Monday update: Dense smoke warning in effect; still no fire threat to Truckee-Tahoe

An Ironman competitor took to Lake Tahoe's waters Sunday morning. Despite the race's cancelation, many tri-athletes took a swim in the lake Sunday morning, and many cyclists were on the road as well.

An Ironman competitor took to Lake Tahoe's waters Sunday morning. Despite the race's cancelation, many tri-athletes took a swim in the lake Sunday morning, and many cyclists were on the road as well.

TRUCKEE, Calif. — More smoke from the King Fire burning west of Lake Tahoe is expected in the region this week, although crews appear to be getting a handle on managing the blaze.

The fire us up to 87,592 acres as of 8 a.m. Monday, and it’s at 18 percent containment. Roughly 12,000 single residences and 9,000 other minor structures continued to be threatened. Evacuations were ordered for more than 2,800 people.

The blaze started near the south fork of the American River, just northeast of Pollock Pines, Calif., roughly an hour or so west of South Lake Tahoe, at about 4:30 p.m. Sept. 13.


READ MORE: A man has been arrested on suspicion of setting the fire. His bail was set at $10 million.


Despite the fire’s reach inching toward Lake Tahoe, no evacuations or emergency orders are in effect for Truckee-Tahoe.

“The King Fire poses no immediate threat to the Tahoe Truckee area at this time,” the Truckee Fire Protection District said in a statement Sunday evening. “Caution — a considerable amount of inaccurate information is flowing though social media from unreliable sources.”

While the Tahoe region appears safe from the fire, residents haven’t been as fortunate to escape heavy smoke coming from it.

Thick smoke forced officials with Ironman to cancel its second annual Lake Tahoe triathlon and sister events Sunday; the decision was made minutes before the start of the main race’s 2.4-mile swim.

In all, more than 2,500 athletes were ready to attempt the race, which also featured a 112-mile bike ride and a 26.2-mile marathon throughout the North Shore/Truckee region.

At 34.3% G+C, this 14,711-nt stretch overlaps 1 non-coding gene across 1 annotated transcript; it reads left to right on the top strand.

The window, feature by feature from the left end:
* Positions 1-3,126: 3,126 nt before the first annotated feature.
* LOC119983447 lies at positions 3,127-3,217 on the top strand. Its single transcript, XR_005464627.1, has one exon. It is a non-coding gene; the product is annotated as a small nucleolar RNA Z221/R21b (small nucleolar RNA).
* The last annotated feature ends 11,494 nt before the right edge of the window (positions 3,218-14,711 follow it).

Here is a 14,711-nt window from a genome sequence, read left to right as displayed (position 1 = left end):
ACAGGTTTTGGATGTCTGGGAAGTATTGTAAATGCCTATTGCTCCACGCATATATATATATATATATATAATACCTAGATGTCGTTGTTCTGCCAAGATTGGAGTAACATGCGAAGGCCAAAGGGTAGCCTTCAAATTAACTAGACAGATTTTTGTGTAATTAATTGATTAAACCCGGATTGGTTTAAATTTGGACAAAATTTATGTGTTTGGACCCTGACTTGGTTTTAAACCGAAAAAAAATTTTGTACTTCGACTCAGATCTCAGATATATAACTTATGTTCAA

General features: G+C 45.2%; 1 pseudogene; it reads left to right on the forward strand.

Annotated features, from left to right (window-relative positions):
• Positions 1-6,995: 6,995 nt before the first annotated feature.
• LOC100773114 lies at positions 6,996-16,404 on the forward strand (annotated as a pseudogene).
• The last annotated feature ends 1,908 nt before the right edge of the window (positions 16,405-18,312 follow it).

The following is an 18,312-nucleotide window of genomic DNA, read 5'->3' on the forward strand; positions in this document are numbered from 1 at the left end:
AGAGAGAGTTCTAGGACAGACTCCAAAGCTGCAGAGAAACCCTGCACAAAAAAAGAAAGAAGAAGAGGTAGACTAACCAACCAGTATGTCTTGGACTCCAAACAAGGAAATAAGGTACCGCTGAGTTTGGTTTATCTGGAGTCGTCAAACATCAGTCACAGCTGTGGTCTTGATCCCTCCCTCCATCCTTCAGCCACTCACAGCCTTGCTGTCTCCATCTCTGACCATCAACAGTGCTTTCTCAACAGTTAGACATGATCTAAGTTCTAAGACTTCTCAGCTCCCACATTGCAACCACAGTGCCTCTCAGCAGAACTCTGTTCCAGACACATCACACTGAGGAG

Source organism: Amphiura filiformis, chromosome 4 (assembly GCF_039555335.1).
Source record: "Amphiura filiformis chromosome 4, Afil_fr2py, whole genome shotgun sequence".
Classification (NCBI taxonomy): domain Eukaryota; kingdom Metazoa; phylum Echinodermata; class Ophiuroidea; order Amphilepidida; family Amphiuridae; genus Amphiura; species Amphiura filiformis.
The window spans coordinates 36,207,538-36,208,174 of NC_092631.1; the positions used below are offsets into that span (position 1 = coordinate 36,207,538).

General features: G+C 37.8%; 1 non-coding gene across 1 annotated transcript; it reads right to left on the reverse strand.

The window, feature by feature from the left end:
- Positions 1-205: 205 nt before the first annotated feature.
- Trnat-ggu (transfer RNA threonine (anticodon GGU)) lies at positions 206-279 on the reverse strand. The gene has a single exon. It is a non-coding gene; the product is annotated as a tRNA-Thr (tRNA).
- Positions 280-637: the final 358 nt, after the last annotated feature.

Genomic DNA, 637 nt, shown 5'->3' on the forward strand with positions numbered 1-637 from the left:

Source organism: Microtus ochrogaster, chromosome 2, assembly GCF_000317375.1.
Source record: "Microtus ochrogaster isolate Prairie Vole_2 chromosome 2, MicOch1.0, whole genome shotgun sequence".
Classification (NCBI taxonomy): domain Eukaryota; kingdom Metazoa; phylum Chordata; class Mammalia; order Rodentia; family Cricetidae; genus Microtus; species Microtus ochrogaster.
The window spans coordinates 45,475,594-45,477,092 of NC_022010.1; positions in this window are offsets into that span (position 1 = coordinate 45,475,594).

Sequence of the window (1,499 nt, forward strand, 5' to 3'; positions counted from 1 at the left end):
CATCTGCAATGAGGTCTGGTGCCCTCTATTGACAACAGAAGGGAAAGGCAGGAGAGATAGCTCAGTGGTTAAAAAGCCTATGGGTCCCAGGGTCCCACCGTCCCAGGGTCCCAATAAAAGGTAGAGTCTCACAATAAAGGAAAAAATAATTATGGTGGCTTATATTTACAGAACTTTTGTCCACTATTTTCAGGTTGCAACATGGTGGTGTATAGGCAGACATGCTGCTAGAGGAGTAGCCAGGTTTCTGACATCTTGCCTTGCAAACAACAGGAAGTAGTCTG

“Due to high early morning unhealthy concentrations of particulate matter in and around various areas of the Tahoe Basin ... we feel that the event management made the right decision today in the interest of the athletes, event volunteers, and spectators,” said Tom Christofk, Air Pollution Control Officer for Placer County, in a Sunday statement. “We have been monitoring the air quality impacts from the King Fire on the event for several days, and have been reviewing near real time data from sensors located in Squaw Valley, Tahoe City, Kings Beach, and Truckee. The data from this morning indicates unsafe levels of air quality to commence the event.”

While smoke has been heavy at times on and off since Sept. 14 at Truckee-Tahoe, levels Saturday evening and Sunday in Olympic Valley and Truckee were “very unhealthy,” according to the Placer County Air District.


READ MORE: Prior to Sunday’s Ironman Lake Tahoe triathlon, officials had been monitoring smoke levels for days.


At 7 a.m. Sunday, levels in Truckee were at 499 μg/m³ — which means micrograms of air pollutant (one-millionth of a gram) per cubic meter of air. In Tahoe City, they were recorded at about 120.

“As much as we were all looking forward to this event, I am confident that the cancellation was the right decision to protect the health of the athletes and the public,” said Robert Oldham, Placer County Public Health Officer, in a statement.

As of Monday morning, smoke levels were at 69 μg/m³ in Truckee and Tahoe City, still considered “unhealthy.”

Levels were safe enough for classes to take place with the Tahoe Truckee Unified School District Monday, although outdoor activities have been canceled.

“We continue to monitor the air quality situation, and district staff did (walkthroughs) at all campuses early this morning,” said TTUSD Coordinator of Parent & Community Relations Kelli Twomey. “We have received recommendations from County health officials and are acting accordingly.”

The Truckee-Tahoe region is under a dense smoke advisory from 11 a.m. to 8 p.m. Monday, according to the National Weather Service in Reno.

Visibility will drop to less than 1 mile at times, according to NWS, especially in the afternoon and evening when smoke from the King Fire is expected to spread east of the Sierra crest.

“The smoke will continue to be a problem until the fire becomes less active,” according to a special weather statement.

“We were monitoring air quality with the Placer County Air Pollution Control District and the schools all weekend,” Oldham said Monday. “Early this morning, we recommended closure of schools in the Colfax and Foresthill areas based up hazardous levels of fine particulate matter in the air over the last 24 hours. We are also recommending cancellation of all outdoor activities today in the Squaw Valley, Truckee, Auburn, Colfax, and Foresthill areas.”

As for the King Fire, four people have been injured. In all, more than 5,550 people were battling the blaze as of Monday morning.

The number 530-647-5218 has been set up as a King Fire information line; further, you can follow latest evacuation and other updates at the following Facebook page:


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